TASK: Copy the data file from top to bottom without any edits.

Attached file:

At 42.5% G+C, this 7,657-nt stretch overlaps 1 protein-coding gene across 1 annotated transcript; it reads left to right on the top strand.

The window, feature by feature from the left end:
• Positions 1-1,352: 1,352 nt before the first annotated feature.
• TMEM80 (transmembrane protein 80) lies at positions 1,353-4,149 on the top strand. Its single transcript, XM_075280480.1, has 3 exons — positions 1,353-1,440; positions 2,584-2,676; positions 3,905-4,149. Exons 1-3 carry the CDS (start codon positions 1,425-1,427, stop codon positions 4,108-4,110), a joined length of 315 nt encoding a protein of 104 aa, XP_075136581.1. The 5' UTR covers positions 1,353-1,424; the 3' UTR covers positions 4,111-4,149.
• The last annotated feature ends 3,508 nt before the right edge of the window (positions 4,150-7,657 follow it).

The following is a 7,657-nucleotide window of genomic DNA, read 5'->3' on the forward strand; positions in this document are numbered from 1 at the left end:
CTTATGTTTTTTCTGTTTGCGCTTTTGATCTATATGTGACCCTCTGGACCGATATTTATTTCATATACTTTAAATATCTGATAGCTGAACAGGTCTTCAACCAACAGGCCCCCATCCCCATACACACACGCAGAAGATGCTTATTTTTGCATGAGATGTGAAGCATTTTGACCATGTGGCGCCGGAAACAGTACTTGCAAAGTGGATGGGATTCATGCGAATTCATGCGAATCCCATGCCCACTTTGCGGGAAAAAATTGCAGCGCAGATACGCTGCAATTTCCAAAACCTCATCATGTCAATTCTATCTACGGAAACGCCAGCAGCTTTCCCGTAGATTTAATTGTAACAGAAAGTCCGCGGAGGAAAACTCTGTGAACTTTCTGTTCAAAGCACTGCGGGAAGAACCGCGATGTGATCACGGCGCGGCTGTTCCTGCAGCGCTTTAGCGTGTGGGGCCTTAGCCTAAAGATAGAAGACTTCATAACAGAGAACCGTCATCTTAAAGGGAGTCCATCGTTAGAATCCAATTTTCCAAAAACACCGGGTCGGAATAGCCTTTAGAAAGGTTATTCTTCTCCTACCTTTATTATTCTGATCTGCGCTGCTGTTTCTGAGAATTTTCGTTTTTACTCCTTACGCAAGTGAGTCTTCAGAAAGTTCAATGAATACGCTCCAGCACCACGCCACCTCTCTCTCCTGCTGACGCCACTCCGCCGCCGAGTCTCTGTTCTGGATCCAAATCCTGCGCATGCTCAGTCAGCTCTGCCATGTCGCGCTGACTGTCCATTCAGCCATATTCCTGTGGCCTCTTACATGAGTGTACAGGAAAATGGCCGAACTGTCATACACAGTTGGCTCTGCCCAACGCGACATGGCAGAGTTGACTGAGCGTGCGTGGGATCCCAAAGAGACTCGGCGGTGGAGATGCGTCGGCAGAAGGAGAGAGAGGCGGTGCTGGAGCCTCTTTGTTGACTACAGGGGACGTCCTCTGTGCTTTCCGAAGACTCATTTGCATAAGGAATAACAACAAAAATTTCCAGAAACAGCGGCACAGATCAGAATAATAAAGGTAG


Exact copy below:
At 42.5% G+C, this 7,657-nt stretch overlaps 1 protein-coding gene across 1 annotated transcript; it reads left to right on the top strand.

The window, feature by feature from the left end:
• Positions 1-1,352: 1,352 nt before the first annotated feature.
• TMEM80 (transmembrane protein 80) lies at positions 1,353-4,149 on the top strand. Its single transcript, XM_075280480.1, has 3 exons — positions 1,353-1,440; positions 2,584-2,676; positions 3,905-4,149. Exons 1-3 carry the CDS (start codon positions 1,425-1,427, stop codon positions 4,108-4,110), a joined length of 315 nt encoding a protein of 104 aa, XP_075136581.1. The 5' UTR covers positions 1,353-1,424; the 3' UTR covers positions 4,111-4,149.
• The last annotated feature ends 3,508 nt before the right edge of the window (positions 4,150-7,657 follow it).

The following is a 7,657-nucleotide window of genomic DNA, read 5'->3' on the forward strand; positions in this document are numbered from 1 at the left end:
CTTATGTTTTTTCTGTTTGCGCTTTTGATCTATATGTGACCCTCTGGACCGATATTTATTTCATATACTTTAAATATCTGATAGCTGAACAGGTCTTCAACCAACAGGCCCCCATCCCCATACACACACGCAGAAGATGCTTATTTTTGCATGAGATGTGAAGCATTTTGACCATGTGGCGCCGGAAACAGTACTTGCAAAGTGGATGGGATTCATGCGAATTCATGCGAATCCCATGCCCACTTTGCGGGAAAAAATTGCAGCGCAGATACGCTGCAATTTCCAAAACCTCATCATGTCAATTCTATCTACGGAAACGCCAGCAGCTTTCCCGTAGATTTAATTGTAACAGAAAGTCCGCGGAGGAAAACTCTGTGAACTTTCTGTTCAAAGCACTGCGGGAAGAACCGCGATGTGATCACGGCGCGGCTGTTCCTGCAGCGCTTTAGCGTGTGGGGCCTTAGCCTAAAGATAGAAGACTTCATAACAGAGAACCGTCATCTTAAAGGGAGTCCATCGTTAGAATCCAATTTTCCAAAAACACCGGGTCGGAATAGCCTTTAGAAAGGTTATTCTTCTCCTACCTTTATTATTCTGATCTGCGCTGCTGTTTCTGAGAATTTTCGTTTTTACTCCTTACGCAAGTGAGTCTTCAGAAAGTTCAATGAATACGCTCCAGCACCACGCCACCTCTCTCTCCTGCTGACGCCACTCCGCCGCCGAGTCTCTGTTCTGGATCCAAATCCTGCGCATGCTCAGTCAGCTCTGCCATGTCGCGCTGACTGTCCATTCAGCCATATTCCTGTGGCCTCTTACATGAGTGTACAGGAAAATGGCCGAACTGTCATACACAGTTGGCTCTGCCCAACGCGACATGGCAGAGTTGACTGAGCGTGCGTGGGATCCCAAAGAGACTCGGCGGTGGAGATGCGTCGGCAGAAGGAGAGAGAGGCGGTGCTGGAGCCTCTTTGTTGACTACAGGGGACGTCCTCTGTGCTTTCCGAAGACTCATTTGCATAAGGAATAACAACAAAAATTTCCAGAAACAGCGGCACAGATCAGAATAATAAAGGTAG